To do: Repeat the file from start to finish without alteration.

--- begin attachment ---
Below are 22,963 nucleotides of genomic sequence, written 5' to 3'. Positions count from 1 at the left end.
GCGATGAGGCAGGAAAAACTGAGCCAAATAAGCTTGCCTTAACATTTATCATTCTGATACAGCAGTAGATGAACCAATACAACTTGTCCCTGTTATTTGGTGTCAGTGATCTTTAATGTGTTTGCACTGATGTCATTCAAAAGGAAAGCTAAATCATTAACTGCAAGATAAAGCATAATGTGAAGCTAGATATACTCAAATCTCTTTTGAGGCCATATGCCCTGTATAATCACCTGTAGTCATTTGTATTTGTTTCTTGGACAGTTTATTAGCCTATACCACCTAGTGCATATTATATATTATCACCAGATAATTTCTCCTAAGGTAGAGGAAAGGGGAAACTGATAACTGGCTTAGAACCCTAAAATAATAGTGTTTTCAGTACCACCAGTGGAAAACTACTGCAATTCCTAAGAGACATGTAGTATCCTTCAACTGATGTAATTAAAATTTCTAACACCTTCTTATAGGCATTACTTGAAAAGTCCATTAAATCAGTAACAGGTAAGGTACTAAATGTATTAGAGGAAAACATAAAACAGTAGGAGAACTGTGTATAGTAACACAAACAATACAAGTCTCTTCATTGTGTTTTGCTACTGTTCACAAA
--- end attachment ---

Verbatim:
Below are 22,963 nucleotides of genomic sequence, written 5' to 3'. Positions count from 1 at the left end.
GCGATGAGGCAGGAAAAACTGAGCCAAATAAGCTTGCCTTAACATTTATCATTCTGATACAGCAGTAGATGAACCAATACAACTTGTCCCTGTTATTTGGTGTCAGTGATCTTTAATGTGTTTGCACTGATGTCATTCAAAAGGAAAGCTAAATCATTAACTGCAAGATAAAGCATAATGTGAAGCTAGATATACTCAAATCTCTTTTGAGGCCATATGCCCTGTATAATCACCTGTAGTCATTTGTATTTGTTTCTTGGACAGTTTATTAGCCTATACCACCTAGTGCATATTATATATTATCACCAGATAATTTCTCCTAAGGTAGAGGAAAGGGGAAACTGATAACTGGCTTAGAACCCTAAAATAATAGTGTTTTCAGTACCACCAGTGGAAAACTACTGCAATTCCTAAGAGACATGTAGTATCCTTCAACTGATGTAATTAAAATTTCTAACACCTTCTTATAGGCATTACTTGAAAAGTCCATTAAATCAGTAACAGGTAAGGTACTAAATGTATTAGAGGAAAACATAAAACAGTAGGAGAACTGTGTATAGTAACACAAACAATACAAGTCTCTTCATTGTGTTTTGCTACTGTTCACAAA